A Provençal NarrativeWicker Weaving with Atelier Vime
The Provençal house which is home to Atelier Vime has a formal, reserved exterior. It must have been perfectly suited to the lawyer for whom it was built in 1730. But open the hefty front door and a playful, elegant joie de vivre erupts like an exquisite couture gown from a wardrobe: 18th century paintings, perfectly curated china, a mural of a fig tree by artist Wayne Pate, antique furniture, 20th century vintage pieces, beautifully pigmented walls, and lots and lots of wicker.
Atelier Vime was created by partners Benoît Rauzy and Anthony Watson to revive the property’s willow-weaving history. “When we bought the house five years ago, I was worried about having a country home which wouldn’t breathe and live,” explains Rauzy. “We renovated it ourselves, digging up layers of concrete from the floors to reveal the 18th century stone underneath. The piles of rubble — tonnes of it — were taller than we are. But I was still concerned it would just seem like a country house for rich people.” They considered the idea of opening it up as a work space for artists, but then they uncovered the house’s 19th century past as a wicker workshop and decided to reopen that chapter. “Working with willow is not a new invention,” smiles Rauzy. “Atelier Vime is a re-invention of a Provençal way of life: the identity of the workshop is real. Integrity in this story is very important to us and people who come here feel it.”
As they talk, Watson and Rauzy return often to the power of story. They love the idea that their beautiful house is part of a grand, historic narrative. “When you renovate a house it’s very easy to lose its atmosphere,” Rauzy explains. “It can be like having a wedding list, where you’re supposed to invent a whole life in an instant. But you need time to get to know a house and its past, to learn where the light falls and where you like to sit. There’s a sense of conservation here, a sense of continuity and renewal. Our motto is that nature is the last luxury: without flowers and bees, people might feel stupid with designer handbags. The wicker tradition first came to our village because of the arrival of the railway in the 19th century. Local fruit and vegetables could be carried long distances and still stay fresh. Everyone suddenly needed woven baskets to transport what they’d grown. Whole families would move here, weave themselves little huts out of willow to live in, and make baskets for the season, before moving on. We’re simply bringing back the spirit of that tradition.”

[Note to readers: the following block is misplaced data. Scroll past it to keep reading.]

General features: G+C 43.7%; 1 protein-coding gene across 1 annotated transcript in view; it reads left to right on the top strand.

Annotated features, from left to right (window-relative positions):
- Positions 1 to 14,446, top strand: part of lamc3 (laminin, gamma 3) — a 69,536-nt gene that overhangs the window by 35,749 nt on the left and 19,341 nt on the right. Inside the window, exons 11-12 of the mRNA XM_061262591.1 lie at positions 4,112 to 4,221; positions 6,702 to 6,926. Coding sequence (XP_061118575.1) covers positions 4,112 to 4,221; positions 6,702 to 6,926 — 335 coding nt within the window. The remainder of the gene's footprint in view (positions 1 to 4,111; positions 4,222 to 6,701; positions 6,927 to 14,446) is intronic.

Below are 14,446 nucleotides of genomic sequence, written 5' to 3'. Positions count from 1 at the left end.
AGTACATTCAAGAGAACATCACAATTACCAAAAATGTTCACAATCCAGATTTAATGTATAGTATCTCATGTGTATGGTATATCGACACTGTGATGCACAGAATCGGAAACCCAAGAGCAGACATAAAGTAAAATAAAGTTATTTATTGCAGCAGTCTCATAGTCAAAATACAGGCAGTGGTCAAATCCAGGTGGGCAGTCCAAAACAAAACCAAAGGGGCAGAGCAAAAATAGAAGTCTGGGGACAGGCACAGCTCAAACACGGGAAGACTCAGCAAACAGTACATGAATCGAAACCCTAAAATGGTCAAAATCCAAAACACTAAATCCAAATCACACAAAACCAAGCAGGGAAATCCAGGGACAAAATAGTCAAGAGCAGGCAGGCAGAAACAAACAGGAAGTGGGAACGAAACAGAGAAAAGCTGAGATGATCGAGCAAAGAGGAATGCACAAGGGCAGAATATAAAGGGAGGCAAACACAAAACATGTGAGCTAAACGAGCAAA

Rauzy is an environmental consultant by profession, fascinated by willow as a sustainable material, while Watson is a stylist. “We sell our own wicker designs, as well as vintage pieces,” he explains. “We create our furniture and lamps with one of our best friends, the designer Raphaëlle Hanley — but we are the two dads of the project,” he laughs. “We’re also collaborating with Diptyque on a pop-up shop. We’ve designed a huge mirror in the shape of an eye, with wicker for eyelashes.”
Like all good stories, the tale of Atelier Vime is about to gain a new, unexpected plotline, set in Brittany. “We’ve just planted our first crop of 2,000 willow plants on land belonging to Benoît’s family,” explains Watson. “Provence is too dry for growing willow now. Gaël, the gardener at the house in Brittany, has been helping us and he’s so excited about it; it turns out his father was once a weaver.” Watson shows me a video on his phone of the three of them putting the first plants in the ground. “It was a lucky day — it was my birthday,” he says with glee. “When we do something, we do it on our terms,” insists Rauzy. “Our willow is organic, planted our way.” True to his belief that time is the magic ingredient in any narrative, Rauzy explains that they’re renovating the Brittany farmhouse very gradually: “The house is full of my late father’s soul. I don’t want to disturb it too much.”
Atelier Vime has its ghosts from the past too. There are stone-edged shadows in the garden, marking the position of the pools where workers once soaked the willow to make it soft enough to weave. Much of the wallpaper and paint in the house is original, its peeling texture an invitation to rub one’s hands over its patinated surface, as former generations might have done. Any new paint in the house has been hand-mixed by colourist Elise Orrier to look as though it has been there for centuries. “She mixed all the pigments here, in a basin filled with milk,” Watson says. “As it got to the right colour we’d shout, ‘Stop!’ When the coloured milk was painted on the walls it smelled really terrible for three weeks!”
As I leave, Rauzy points out a handsome, oblong willow basket on a chair. “It’s one of our designs,” he explains. “But it’s a copy of a basket we saw in a painting of Marie Antoinette in prison.” It’s the perfect, playful metaphor for Atelier Vime — the rich history of the 18th century, brought back to life for today. •